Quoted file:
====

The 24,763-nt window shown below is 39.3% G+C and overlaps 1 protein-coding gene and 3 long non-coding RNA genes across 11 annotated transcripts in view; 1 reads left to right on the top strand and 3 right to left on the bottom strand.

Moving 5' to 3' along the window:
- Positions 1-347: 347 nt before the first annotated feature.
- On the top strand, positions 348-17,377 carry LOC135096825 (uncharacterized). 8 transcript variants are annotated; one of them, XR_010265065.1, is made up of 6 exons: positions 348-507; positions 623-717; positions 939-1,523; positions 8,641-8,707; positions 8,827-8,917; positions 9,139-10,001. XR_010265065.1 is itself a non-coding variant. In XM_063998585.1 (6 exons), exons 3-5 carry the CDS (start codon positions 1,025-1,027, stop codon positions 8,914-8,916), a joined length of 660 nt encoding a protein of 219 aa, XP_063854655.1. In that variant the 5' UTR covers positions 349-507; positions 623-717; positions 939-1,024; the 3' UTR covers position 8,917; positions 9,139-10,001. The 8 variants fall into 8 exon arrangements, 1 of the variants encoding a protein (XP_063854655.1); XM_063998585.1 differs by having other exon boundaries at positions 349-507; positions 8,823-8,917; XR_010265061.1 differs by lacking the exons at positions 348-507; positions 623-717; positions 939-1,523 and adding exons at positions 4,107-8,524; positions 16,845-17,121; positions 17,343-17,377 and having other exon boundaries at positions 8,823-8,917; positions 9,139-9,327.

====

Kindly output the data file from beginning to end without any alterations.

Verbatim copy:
The 24,763-nt window shown below is 39.3% G+C and overlaps 1 protein-coding gene and 3 long non-coding RNA genes across 11 annotated transcripts in view; 1 reads left to right on the top strand and 3 right to left on the bottom strand.

Moving 5' to 3' along the window:
- Positions 1-347: 347 nt before the first annotated feature.
- On the top strand, positions 348-17,377 carry LOC135096825 (uncharacterized). 8 transcript variants are annotated; one of them, XR_010265065.1, is made up of 6 exons: positions 348-507; positions 623-717; positions 939-1,523; positions 8,641-8,707; positions 8,827-8,917; positions 9,139-10,001. XR_010265065.1 is itself a non-coding variant. In XM_063998585.1 (6 exons), exons 3-5 carry the CDS (start codon positions 1,025-1,027, stop codon positions 8,914-8,916), a joined length of 660 nt encoding a protein of 219 aa, XP_063854655.1. In that variant the 5' UTR covers positions 349-507; positions 623-717; positions 939-1,024; the 3' UTR covers position 8,917; positions 9,139-10,001. The 8 variants fall into 8 exon arrangements, 1 of the variants encoding a protein (XP_063854655.1); XM_063998585.1 differs by having other exon boundaries at positions 349-507; positions 8,823-8,917; XR_010265061.1 differs by lacking the exons at positions 348-507; positions 623-717; positions 939-1,523 and adding exons at positions 4,107-8,524; positions 16,845-17,121; positions 17,343-17,377 and having other exon boundaries at positions 8,823-8,917; positions 9,139-9,327.